County Commissioner hearts presidential candidate
By Pete Sorenson
Friday, March 21, 2008 will always be a special day for me. It’s the day I got to meet Sen. Barack Obama. I had decided earlier this year that he had my support for president this year, but I was a bit nervous about meeting him. Years ago, I had met Jimmy Carter and Bill Clinton, but it’s always a special moment when you meet someone who might become president.
Early in the day I was at the DariMart buying a copy of The Oregonian. The clerk said that she was excited that Obama was coming to Eugene. One of the customers, a white construction worker buying some coffee, said that he liked Obama, but said the Ku Klux Klan was very active in Oregon and that he wouldn’t be surprised if someone tried to shoot Obama. That’s a chilling reminder of what could have happened.
By the end of the day, my wife, Kim, and I were leaving our house at 28th and Friendly, and we knew the code. The secret service code for the room was C-L-U-T-C-H, which I thought was great because Obama is a very strong and thin man, someone who likes to play basketball. In basketball, a “clutch player” is one who can deliver the points when you really need them.
We drove over to near the UO, found parking at 24th and University and walked up the street for several blocks. There were “Rob Handy For County Commissioner” signs held up on the corners by volunteers. Thousands of people were in line, stretching all around the venerable basketball hall. You could tell this was a political event. We walked to the “press entrance” on University Street at Mac Court.
I said to Kim, “I feel a little like I’m sneaking in to the front of the line.” She reminded me that I was representing the people of Lane County and that they had sent me to this moment. At the security checkpoint, I also got to see Chief Kevin Williams of the UO Department of Public Safety. He smiled broadly, and I said, “I hope everyone is safe tonight.”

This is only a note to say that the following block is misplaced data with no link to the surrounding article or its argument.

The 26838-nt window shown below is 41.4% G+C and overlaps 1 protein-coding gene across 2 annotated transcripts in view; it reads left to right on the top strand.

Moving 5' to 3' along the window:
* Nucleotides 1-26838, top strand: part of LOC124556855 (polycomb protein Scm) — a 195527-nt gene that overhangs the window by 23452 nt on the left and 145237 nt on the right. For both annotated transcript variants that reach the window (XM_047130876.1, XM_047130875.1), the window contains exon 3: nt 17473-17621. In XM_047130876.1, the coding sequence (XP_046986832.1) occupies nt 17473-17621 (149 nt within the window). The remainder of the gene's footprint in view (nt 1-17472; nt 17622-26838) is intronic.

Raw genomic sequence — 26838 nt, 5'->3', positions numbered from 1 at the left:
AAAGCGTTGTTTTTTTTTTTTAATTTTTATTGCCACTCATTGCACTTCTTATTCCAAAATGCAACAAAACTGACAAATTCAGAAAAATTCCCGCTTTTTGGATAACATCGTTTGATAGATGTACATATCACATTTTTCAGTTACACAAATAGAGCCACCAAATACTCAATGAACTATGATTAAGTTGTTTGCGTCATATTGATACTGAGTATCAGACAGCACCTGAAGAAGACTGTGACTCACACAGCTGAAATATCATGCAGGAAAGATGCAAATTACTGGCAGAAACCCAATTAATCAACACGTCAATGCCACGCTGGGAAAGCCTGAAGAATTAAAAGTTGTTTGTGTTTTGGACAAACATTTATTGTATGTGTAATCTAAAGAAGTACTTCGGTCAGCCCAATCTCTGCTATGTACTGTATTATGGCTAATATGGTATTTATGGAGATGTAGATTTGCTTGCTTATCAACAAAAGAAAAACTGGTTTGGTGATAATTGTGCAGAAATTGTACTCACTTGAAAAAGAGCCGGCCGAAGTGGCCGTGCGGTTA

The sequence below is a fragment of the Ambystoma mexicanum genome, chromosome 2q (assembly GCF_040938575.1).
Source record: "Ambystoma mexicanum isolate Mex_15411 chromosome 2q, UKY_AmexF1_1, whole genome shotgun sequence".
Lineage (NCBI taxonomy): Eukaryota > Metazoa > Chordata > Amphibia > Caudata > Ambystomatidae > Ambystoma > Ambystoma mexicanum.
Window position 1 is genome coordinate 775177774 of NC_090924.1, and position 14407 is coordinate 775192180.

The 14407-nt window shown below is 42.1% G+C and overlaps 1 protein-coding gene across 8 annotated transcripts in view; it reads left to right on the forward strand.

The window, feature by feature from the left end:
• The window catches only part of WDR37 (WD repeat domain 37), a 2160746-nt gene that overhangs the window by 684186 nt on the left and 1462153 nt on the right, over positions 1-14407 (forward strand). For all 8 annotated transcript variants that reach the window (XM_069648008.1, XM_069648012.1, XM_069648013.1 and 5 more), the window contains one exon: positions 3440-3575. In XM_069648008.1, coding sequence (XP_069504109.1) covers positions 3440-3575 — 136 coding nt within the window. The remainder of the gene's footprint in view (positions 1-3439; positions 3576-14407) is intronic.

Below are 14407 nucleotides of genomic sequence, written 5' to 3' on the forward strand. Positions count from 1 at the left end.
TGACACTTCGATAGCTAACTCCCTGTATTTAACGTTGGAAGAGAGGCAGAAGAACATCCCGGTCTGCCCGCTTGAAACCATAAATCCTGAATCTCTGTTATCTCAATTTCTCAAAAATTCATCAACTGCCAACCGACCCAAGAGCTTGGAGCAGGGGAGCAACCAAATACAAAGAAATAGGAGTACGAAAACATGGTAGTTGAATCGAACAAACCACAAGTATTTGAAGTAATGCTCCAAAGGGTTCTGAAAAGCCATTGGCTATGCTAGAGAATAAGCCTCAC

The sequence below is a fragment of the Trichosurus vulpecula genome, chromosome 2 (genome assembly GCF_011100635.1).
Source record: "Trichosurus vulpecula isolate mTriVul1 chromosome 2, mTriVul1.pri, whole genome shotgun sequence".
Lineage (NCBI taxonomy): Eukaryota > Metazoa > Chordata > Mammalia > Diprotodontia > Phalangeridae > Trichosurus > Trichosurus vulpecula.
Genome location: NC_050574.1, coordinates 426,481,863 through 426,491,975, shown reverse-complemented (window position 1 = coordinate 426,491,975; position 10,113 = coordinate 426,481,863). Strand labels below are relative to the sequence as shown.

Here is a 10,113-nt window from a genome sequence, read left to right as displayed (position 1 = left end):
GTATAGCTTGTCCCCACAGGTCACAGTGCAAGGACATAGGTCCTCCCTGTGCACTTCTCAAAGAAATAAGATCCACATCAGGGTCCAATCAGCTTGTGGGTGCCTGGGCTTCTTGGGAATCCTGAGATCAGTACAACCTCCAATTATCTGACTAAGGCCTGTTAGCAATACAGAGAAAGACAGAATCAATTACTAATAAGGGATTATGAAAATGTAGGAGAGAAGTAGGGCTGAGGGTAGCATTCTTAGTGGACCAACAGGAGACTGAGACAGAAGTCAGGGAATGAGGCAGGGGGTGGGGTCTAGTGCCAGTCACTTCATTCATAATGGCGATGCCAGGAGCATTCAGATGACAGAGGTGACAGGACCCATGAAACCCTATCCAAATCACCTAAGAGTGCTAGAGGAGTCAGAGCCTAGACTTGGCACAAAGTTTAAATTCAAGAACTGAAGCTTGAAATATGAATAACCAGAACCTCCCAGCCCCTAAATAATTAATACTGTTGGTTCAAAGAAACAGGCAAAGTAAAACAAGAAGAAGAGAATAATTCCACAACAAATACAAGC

After being wanded, we were taken to an interesting room right below Mac Court. I’ll probably always call it the Green Mirror Room. The room had a green carpet and a big O with the word Oregon right below it. The carpet was a very dark UO green, and one of the walls was entirely mirrors, from top to bottom. Here’s my memory of who was in the room when Obama came in:
Jeff Merkley and his wife, Bill Bradbury, Katie Eymann, Susan Castillo, Dave Frohnmayer, Lynn Frohnmayer, Mark Frohnmayer, Gen. Merrill “Tony” McPeak, Kim Leval, Kitty Piercy, David Piercy, Paul Holvey, Terri Holvey, Joy Marshall and her daughter, Phil Barnhart, Arnie Roblan and his wife, Raul Alvillar (western field director for Obama), Jannell Pana (Oregon field director for Obama for president), a secret service agent, three Wyden staffers, Earl Blumenauer and two staffers, Henry Luvert, Rachel Parra and Becky Gladstone.
When he came in, I was first struck by how, tall, thin and relaxed he looked. He said that they were running ahead of schedule and he was happy to be in Eugene. Mayor Piercy was one of the first people to have her photo taken, and I was standing close. He was very gracious, posing with both the mayor and David Piercy. When our turn came, Kim said, “Thank you for running.” He said, “Thanks. How are you doing?” He also said that Kim had great looking red shoes.
I suspect the highlight for me was watching Joy Marshall (from Stand for Children) and her daughter posing with Obama. He leaned down at the little girl and said, “How are you doing, sweetie?” I know that political people are good at putting on a good face, but there was something that struck us as genuine.
After the photos, the senator was on his way. By then we knew that there were lots of people who couldn’t get into Mac Court, and Obama said that he was going to go outside to talk to the crowd outside first.
Later, at Mac Court itself, the rally was great. Gen. McPeak, a former Air Force chief of staff, a graduate of Grants Pass High School and opponent of the Iraq War, gave a good introduction. The senator’s speech was electrifying, and he reminded the audience that there are only three people left who have a chance to be president next January — and two of them voted for the war in Iraq. The crowd loved the speech and Obama.
I hope he makes it. I’ll work for him.
As we were leaving, I saw Chief Williams again. I said, “You must be relieved. All’s clear.” He said he’d feel a lot better in about 90 minutes when everyone’s gone home. I’m glad that it was all clear, and Obama was on to another community and, I hope, on to the Democratic nomination for president.
Pete Sorenson is a Lane County commissioner and a former Oregon state senator, and as might be clear from this column, he is pledged for Barack Obama for president.